If Moses had a copy of today’s Hebrew Bible, he wouldn’t be able to read it.
Just imagine . . . You discover a time-machine, you travel back to the year 1425 B.C., and you meet Moses face-to-face. You excitedly tote along your favorite Hebrew/English interlinar Bible, complete with the Masoretic text and its English translation. You look forward to showing Moses his own writings in print, transported over three thousand years in time.
To your surprise and disappointment, Moses just shrugs at the text, and leers at you with an odd look on his face. You show him the Ten Commandments, yet Moses has no clue how to read it. He gladly acknowledges his encounter with God on Mt. Sinai, but he says this text looks nothing like what God wrote on those two stone tablets.
In desperation, you focus on the most important word in the entire Old Testament. The Tetragrammaton. The all-holy four-letter name of God. YHWH. Surely Moses will immediately recognize the Hebrew inscription for God’s name!
To your dismay, Moses says this word is just as foreign as everything else you have shown him. Moses writes the Lord’s name himself, hoping to teach you the proper way to write it. This word, too, is four letters. But it looks as foreign to you as your text looks to Moses.
You return home, disappointed, but wiser. The next time someone gushes with excitement about the “ancient Hebrew text”, and the ability to “read the same words Moses wrote”, you don’t share their excitement. You hold your peace, and you meditate on God’s awesome ability to preserve His Truth from generation to generation, even if He has not preserved the original text of Scripture.
Most of the Old Testament scriptures were written in Paleo-Hebrew, or a closely related derivative. Generally considered to be an offshoot of ancient Phonecian script, Paleo-Hebrew represents the pen of David, the script of Moses, and perhaps even the Finger of God on the stone tablets of the Ten Commandments.
Modern Hebrew, on the other hand, is not quite so ancient. Israelites acquired this new alphabet from Assyria (Persia), somewhere around the 6th-7th century B.C. This was the same general time period as Israel’s exile to Babylon . . . many centuries after most of the Old Testament was written.
Initially, the Old Testament Scriptures were exclusively written in Paleo-Hebrew.
Then, after borrowing the new alphabet from the Assyrians, the Jews began transliterating large portions of Scripture into the newer version.
But old habits die hard. Especially with religion. Especially in regard to the name of God. For a period of time, Jews transcribed the majority of the Old Testament using the new Hebrew alphabet, while retaining the more ancient way of writing God’s name. Thus, for a while, the Hebrew Scriptures were written with a mixture of two different alphabets. Even after the Jews began exclusively using the new Assyrian letters to copy the text of Scripture, the more ancient Paleo-Hebrew letters persisted in some corners of Jewish society. As late as the 2nd century A.D., during the Bar Kokhba revolt, Jewish coins displayed writing with the ancient Paleo-Hebrew script.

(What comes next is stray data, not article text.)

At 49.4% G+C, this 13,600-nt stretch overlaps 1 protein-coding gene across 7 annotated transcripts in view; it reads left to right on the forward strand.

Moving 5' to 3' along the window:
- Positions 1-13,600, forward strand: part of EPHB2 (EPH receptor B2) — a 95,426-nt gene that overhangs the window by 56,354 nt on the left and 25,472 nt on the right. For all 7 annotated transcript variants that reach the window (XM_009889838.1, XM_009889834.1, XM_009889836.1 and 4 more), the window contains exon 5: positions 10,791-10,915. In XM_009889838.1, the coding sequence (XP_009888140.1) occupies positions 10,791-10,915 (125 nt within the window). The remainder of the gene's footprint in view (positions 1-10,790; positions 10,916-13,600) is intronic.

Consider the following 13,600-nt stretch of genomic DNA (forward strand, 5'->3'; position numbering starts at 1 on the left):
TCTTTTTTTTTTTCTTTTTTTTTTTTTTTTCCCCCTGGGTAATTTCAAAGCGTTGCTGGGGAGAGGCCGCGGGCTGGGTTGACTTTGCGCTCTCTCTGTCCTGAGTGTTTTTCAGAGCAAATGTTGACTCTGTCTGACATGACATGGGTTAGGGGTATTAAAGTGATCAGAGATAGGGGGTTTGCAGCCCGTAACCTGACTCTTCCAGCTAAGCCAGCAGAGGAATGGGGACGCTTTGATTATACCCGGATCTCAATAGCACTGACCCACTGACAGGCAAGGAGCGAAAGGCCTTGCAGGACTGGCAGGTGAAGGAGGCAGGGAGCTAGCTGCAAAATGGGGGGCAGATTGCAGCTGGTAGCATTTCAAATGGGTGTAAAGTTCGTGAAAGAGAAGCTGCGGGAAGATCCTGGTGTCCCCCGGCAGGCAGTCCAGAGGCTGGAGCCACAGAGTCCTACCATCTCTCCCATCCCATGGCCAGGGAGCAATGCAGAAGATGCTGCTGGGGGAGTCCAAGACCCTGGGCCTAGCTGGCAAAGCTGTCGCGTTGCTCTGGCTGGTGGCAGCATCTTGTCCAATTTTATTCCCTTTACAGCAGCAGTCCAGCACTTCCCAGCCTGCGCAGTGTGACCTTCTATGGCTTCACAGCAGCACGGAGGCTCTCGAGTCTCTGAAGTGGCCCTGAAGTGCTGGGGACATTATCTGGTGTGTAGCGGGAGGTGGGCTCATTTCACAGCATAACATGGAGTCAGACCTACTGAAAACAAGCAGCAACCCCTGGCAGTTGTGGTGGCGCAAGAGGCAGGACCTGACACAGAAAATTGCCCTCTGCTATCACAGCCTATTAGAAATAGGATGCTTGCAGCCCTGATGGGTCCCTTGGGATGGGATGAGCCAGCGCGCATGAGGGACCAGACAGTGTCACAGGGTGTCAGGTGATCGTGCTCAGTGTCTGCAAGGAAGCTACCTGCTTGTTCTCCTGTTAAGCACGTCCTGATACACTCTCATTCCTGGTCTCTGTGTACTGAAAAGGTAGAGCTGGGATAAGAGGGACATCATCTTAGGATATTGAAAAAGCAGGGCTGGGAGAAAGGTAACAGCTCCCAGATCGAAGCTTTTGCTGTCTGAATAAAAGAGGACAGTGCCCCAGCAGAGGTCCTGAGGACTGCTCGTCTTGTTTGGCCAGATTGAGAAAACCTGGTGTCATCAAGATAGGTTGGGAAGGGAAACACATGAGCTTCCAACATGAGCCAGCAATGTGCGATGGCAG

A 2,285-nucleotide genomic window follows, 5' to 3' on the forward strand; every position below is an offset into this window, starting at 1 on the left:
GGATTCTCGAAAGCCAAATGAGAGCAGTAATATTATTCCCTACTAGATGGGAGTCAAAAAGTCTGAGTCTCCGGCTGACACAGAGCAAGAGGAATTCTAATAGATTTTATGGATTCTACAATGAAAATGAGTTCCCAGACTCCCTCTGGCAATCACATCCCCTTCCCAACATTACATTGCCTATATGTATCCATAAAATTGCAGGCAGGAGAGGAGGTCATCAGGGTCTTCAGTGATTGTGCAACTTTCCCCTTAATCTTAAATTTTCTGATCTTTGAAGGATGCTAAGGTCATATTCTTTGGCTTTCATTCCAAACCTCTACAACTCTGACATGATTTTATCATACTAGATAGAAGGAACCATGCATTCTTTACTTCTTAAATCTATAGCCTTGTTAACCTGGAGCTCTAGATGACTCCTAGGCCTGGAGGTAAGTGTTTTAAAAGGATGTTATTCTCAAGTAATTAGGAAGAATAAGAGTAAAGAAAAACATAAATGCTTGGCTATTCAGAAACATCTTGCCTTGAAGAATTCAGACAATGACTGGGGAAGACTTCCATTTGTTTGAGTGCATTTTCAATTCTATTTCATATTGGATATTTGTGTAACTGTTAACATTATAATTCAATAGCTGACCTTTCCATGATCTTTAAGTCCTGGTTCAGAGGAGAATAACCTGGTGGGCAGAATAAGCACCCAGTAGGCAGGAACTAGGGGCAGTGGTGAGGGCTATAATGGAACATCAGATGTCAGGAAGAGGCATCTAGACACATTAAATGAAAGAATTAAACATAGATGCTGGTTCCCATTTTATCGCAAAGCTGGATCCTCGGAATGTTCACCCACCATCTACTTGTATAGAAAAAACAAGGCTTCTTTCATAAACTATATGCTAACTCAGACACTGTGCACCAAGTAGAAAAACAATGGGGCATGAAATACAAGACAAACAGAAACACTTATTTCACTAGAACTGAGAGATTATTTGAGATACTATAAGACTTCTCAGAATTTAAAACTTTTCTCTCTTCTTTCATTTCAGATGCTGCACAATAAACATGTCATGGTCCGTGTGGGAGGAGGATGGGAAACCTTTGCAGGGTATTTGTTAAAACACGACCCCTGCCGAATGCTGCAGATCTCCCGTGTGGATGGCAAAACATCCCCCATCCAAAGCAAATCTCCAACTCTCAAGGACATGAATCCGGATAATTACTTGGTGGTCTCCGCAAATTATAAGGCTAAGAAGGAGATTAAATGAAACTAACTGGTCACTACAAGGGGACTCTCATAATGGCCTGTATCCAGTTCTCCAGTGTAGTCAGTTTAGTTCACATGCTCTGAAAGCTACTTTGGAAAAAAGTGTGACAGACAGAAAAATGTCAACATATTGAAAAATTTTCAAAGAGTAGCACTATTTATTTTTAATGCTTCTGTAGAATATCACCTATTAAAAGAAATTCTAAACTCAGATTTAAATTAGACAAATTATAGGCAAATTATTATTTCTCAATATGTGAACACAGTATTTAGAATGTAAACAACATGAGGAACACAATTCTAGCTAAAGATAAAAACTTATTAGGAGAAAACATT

Eventually, though, the newer Assyrian alphabet won the day. No new copies were being made of the ancient text, and the earliest copies of Scripture eventually disintegrated. By the time of Christ, the only existing copies of the Old Testament had either been transliterated into modern Hebrew, or translated into Greek (in the Septuagint). One exception is the Samaritan Pentateuch, which continues to be written in the ancient form, even to this day. However, Jews and Christians both rejected the text as being of questionable accuracy.
Today, many people are under the false impression that the Masoretic Text represents
the “original Hebrew”, and that the Septuagint is less trustworthy because it is “just a translation”. In fact, nothing could be further from the truth. The Septuagint is actually more faithful to the original Hebrew than the Masoretic Text is.
We no longer have original copies of the Old Testament.
Nor do we have copies of the originals.
We now have copies of the Scriptures transliterated into modern Hebrew, edited by scribes, compiled by the Masoretes in the 7th-11th centuries, and embellished with modern vowel points which did not exist in the original language. This is what we now call the “Masoretic Text”.
We also have copies of the Old Testament Scriptures which were translated into Greek, over 1000 years earlier than the oldest existing Masoretic text. During New Testament times, Jesus and the Apostles quoted from this Greek translation frequently, and with full authority. They treated it as the Word of God, and as a faithful translation. This is what we now call the “Septuagint”.
Here is a sample of the differences between the Masoretic Text and the Septuagint.
While many Protestant bibles rely heavily on the Masoretic Text, the Orthodox Church has continued to use the Septuagint for the past 2000 years. The Orthodox Study Bible is an English copy of the Scriptures, and its Old Testament is translated from the Septuagint. It is very good, and comes highly recommended!